Every year millions of people get sick from food, according to the Centers for Disease Control. Nothing you can do will ever guarantee 100% protection against food-borne illness, but there are some simple precautions that help to reduce your risk.
1. Use a “refrigerator thermometer” to keep your food stored at a safe temperature
Cold temperatures slow the growth of bacteria. Ensuring that your refrigerator temperature stays at 40°F/ 4°C or colder is one of the most effective ways to reduce your risk of food-borne illness. You can buy a “refrigerator/freezer thermometer” at appliance stores, home centers.
2. Defrost food using a chiller
Perishable foods should never be thawed on the counter for longer than 2 hours because, while the center of the food may remain frozen, the outer surface may enter the Danger Zone. There is special equipment for that
3. Always use separate cutting boards for raw meat/poultry/fish and produce/cooked foods.
Bacteria from uncooked meat, poultry and fish can contaminate cooked foods and fresh produce. An important way to reduce this risk is to use separate cutting boards for raw meat/poultry/salads/fish/cooked foods.
4. Always cook meat to proper temperatures, using a calibrated instant-read thermometer to make sure.
One effective way to prevent illness is to use a food thermometer to check the internal temperature of meat, poultry and egg dishes. The Recommended Safe Minimum Internal Temperatures are as follows: beef, veal and lamb (steaks and roasts), fish, 145°F/62°C; pork and ground beef, 160°F/71°C; poultry, 165°F/73°C. In the Kitchen we often recommend cooking meats like roasts and steaks to lower temperatures, closer to medium-rare, so that they retain their moisture. However, we recommend that for those who are at high risk for developing food-borne illness pregnant women and their unborn babies and newborns, young children, older adults, people with weakened immune systems or certain chronic illnesses follow the guidelines.
5. Avoid unpasteurized milk and cheeses made from unpasteurized milk that are aged less than 60 days.
Raw milk is milk from cows, sheep or goats that has not been pasteurized (heated to a very high temperature for a specific length of time) to kill harmful bacteria that may be present. These bacteria which include salmonella, E. coli and listeria can cause serious illness and sometimes even death. The bacteria in raw milk can be especially dangerous to pregnant women, children, the elderly and people with weakened immune systems. Raw-milk cheeses aged 60 days or longer are OK, since the salt and acidity of the cheesemaking process make for a hostile environment to pathogens.
6. Never eat raw eggs or foods that contain raw eggs.
Even eggs that have clean, intact shells may be contaminated with salmonella, so it’s important to cook eggs thoroughly until both the yolk and the white are firm. Casseroles and other dishes containing eggs should be cooked to 160°F/71°C (use an instant-read food thermometer to check). In the Kitchen, we don’t always recommend cooking eggs fully. However, we recommend that for those who are at high risk for developing foodborne illness pregnant women and their unborn babies and newborns, young children, older adults, people with weakened immune systems or certain chronic illnesses it's better to follow the guidelines. If you can’t resist runny eggs use pasteurized eggs.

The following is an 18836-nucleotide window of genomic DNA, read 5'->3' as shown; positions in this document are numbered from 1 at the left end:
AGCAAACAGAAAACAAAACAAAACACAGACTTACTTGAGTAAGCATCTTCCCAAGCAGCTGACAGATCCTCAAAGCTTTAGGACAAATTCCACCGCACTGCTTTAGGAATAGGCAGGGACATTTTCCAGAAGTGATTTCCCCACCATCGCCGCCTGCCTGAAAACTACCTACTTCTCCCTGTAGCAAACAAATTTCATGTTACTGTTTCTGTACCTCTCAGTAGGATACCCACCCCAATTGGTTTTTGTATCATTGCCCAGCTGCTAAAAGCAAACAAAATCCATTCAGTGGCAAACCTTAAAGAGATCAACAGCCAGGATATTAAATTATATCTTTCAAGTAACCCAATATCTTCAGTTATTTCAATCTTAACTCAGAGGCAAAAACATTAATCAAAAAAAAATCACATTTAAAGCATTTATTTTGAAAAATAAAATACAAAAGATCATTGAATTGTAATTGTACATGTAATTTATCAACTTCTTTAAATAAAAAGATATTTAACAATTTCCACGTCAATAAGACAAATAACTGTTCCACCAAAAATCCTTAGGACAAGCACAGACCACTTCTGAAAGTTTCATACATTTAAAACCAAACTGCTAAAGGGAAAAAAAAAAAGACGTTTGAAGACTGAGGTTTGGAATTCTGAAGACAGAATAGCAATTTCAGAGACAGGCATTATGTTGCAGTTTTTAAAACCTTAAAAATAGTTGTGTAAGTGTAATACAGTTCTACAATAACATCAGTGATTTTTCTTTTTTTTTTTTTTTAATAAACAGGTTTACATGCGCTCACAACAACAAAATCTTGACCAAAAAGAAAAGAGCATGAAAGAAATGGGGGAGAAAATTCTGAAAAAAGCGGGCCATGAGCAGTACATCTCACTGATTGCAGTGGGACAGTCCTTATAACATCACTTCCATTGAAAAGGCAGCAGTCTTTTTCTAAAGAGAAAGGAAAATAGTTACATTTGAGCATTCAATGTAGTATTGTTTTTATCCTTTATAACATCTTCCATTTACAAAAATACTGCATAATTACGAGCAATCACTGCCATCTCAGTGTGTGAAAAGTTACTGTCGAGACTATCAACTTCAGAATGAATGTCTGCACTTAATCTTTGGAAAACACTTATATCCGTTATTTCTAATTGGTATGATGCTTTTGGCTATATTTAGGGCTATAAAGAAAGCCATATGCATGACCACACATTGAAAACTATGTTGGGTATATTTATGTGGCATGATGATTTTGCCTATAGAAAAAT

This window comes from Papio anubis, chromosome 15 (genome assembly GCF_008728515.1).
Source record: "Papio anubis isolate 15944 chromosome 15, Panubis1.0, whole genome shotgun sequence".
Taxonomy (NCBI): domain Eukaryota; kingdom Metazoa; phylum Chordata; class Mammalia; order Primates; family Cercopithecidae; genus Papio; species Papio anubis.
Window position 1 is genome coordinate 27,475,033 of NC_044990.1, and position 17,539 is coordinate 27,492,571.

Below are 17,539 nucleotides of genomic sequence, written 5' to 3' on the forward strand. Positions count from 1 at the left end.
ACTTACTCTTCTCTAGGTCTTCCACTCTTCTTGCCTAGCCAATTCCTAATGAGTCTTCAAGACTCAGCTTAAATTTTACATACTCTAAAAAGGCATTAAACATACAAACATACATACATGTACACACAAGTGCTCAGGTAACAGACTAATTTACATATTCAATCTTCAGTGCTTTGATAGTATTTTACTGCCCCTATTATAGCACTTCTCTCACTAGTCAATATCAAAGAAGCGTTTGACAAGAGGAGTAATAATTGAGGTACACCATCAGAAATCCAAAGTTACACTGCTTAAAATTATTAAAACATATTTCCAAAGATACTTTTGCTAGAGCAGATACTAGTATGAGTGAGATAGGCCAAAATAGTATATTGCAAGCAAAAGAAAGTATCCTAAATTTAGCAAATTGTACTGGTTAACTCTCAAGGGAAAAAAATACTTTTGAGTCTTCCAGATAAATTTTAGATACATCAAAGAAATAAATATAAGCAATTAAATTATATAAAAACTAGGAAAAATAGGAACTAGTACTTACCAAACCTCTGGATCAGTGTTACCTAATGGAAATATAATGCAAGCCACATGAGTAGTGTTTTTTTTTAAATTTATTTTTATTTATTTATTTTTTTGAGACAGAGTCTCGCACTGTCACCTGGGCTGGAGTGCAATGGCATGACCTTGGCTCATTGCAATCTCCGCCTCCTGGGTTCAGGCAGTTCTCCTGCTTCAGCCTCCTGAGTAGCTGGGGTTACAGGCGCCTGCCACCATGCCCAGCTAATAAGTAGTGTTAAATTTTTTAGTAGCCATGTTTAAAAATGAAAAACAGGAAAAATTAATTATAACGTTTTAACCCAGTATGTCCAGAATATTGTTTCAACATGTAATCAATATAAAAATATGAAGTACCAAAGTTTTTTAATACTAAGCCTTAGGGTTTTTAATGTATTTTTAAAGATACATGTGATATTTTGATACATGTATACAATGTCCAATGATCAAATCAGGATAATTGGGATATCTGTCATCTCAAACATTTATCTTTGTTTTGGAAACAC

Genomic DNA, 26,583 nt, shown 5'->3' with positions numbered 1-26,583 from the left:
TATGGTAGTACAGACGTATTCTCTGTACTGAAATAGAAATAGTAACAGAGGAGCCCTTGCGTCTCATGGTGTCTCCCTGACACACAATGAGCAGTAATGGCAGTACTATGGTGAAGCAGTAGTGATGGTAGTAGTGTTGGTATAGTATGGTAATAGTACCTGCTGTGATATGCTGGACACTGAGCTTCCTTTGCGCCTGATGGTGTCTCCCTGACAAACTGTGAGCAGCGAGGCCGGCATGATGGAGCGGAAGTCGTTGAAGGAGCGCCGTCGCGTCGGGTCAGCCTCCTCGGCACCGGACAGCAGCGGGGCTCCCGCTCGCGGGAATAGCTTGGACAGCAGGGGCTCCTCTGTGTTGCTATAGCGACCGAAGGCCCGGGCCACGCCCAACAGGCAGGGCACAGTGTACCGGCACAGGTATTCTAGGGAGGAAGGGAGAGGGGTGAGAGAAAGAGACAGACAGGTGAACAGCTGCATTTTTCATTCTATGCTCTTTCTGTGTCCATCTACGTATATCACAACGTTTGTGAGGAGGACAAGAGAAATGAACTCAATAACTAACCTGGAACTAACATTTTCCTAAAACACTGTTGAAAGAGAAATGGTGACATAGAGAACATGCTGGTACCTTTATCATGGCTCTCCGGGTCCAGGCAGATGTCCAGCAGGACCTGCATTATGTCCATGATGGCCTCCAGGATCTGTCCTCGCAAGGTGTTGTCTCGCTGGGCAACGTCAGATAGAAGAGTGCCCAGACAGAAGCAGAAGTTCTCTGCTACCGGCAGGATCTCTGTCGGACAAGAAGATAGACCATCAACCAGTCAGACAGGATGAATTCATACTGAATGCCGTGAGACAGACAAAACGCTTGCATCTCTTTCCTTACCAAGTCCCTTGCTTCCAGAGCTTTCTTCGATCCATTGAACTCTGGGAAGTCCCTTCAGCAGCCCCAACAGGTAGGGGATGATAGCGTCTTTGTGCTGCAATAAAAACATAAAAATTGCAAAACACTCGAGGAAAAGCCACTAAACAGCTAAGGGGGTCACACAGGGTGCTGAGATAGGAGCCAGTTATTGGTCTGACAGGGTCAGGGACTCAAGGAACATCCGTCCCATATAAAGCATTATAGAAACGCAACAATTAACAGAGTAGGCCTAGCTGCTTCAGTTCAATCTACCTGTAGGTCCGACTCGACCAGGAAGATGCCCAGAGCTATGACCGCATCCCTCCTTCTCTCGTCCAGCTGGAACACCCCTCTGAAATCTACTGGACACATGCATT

7. Always wash your hands in warm soapy water for at least 20 seconds before handling food and after touching raw meat, poultry or eggsYou can pick up a lot of bacteria out in the world, so it’s important to always wash your hands before you eat or prepare food. You should also wash your hands after touching any uncooked meat, poultry and fish or eggs, as bacteria from these foods can contaminate cooked foods and fresh produce. Use soap and warm water and wash thoroughly for at least 20 seconds. It's good to use antibacterial gel afterwards.
8. Never eat meat, poultry, eggs or sliced fresh fruits and vegetables that have been left out for more than 2 hours (1 hour in temperatures hotter than 90°F/32°C)
If you leave perishable foods out of the refrigerator or freezer for more than 2 hours they may enter the Danger Zone in which bacteria multiply rapidly.
9. Whenever there’s a food recall, check products stored at home to make sure they are safe.
You should discard any food that’s been recalled because it’s associated with the outbreak of a food-borne illness. But according to a survey conducted by Rutgers University during the fall of 2008, only about 60 percent of professionals search for foods that have been recalled because of contamination.
10. Keep the food covered and put stickers of production date
Some foods need to be kept in the fridge to help stop bacteria growing. These foods must be covered and signed with a "use-by" date or the date of preparation.
Food safety is linked to the presence of food borne hazards in food at the point of consumption. Since food safety hazards can occur at any stage in the food chain it is essential that adequate control be in place. Therefore, a combined effort of all parties through the food chain is required.
Vassilios Canellos is a Hospitality Professional Hospitality Professional with more than 20 years of experience in leading service staff, managing teams and ensuring food safety standards, procedures and processes are followed. During this time, he's coached and mentored emerging talents, shared knowledge with several teams and spoken at Hotel industry events.